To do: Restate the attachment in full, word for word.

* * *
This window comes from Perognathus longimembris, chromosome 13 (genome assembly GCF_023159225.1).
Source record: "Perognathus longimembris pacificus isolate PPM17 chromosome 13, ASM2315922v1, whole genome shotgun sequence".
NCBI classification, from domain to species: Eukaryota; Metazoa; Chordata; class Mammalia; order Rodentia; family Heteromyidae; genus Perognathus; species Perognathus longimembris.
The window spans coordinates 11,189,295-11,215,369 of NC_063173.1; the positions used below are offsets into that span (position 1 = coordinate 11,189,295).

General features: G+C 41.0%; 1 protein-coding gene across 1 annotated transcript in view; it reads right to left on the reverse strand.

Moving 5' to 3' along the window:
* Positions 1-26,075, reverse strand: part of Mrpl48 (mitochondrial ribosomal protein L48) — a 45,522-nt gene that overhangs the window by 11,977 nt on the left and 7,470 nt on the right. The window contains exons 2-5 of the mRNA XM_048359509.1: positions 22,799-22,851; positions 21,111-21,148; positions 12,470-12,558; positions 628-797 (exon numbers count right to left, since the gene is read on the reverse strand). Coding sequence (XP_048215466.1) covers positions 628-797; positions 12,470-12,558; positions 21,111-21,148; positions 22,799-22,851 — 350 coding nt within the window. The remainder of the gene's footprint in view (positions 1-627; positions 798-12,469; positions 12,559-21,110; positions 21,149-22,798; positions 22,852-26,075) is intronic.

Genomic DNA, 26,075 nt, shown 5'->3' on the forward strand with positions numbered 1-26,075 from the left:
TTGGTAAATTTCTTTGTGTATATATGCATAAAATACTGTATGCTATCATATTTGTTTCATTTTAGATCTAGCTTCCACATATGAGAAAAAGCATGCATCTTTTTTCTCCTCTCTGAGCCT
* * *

This window comes from Perognathus longimembris, chromosome 13 (genome assembly GCF_023159225.1).
Source record: "Perognathus longimembris pacificus isolate PPM17 chromosome 13, ASM2315922v1, whole genome shotgun sequence".
NCBI classification, from domain to species: Eukaryota; Metazoa; Chordata; class Mammalia; order Rodentia; family Heteromyidae; genus Perognathus; species Perognathus longimembris.
The window spans coordinates 11,189,295-11,215,369 of NC_063173.1; the positions used below are offsets into that span (position 1 = coordinate 11,189,295).

General features: G+C 41.0%; 1 protein-coding gene across 1 annotated transcript in view; it reads right to left on the reverse strand.

Moving 5' to 3' along the window:
* Positions 1-26,075, reverse strand: part of Mrpl48 (mitochondrial ribosomal protein L48) — a 45,522-nt gene that overhangs the window by 11,977 nt on the left and 7,470 nt on the right. The window contains exons 2-5 of the mRNA XM_048359509.1: positions 22,799-22,851; positions 21,111-21,148; positions 12,470-12,558; positions 628-797 (exon numbers count right to left, since the gene is read on the reverse strand). Coding sequence (XP_048215466.1) covers positions 628-797; positions 12,470-12,558; positions 21,111-21,148; positions 22,799-22,851 — 350 coding nt within the window. The remainder of the gene's footprint in view (positions 1-627; positions 798-12,469; positions 12,559-21,110; positions 21,149-22,798; positions 22,852-26,075) is intronic.

Genomic DNA, 26,075 nt, shown 5'->3' on the forward strand with positions numbered 1-26,075 from the left:
TTGGTAAATTTCTTTGTGTATATATGCATAAAATACTGTATGCTATCATATTTGTTTCATTTTAGATCTAGCTTCCACATATGAGAAAAAGCATGCATCTTTTTTCTCCTCTCTGAGCCT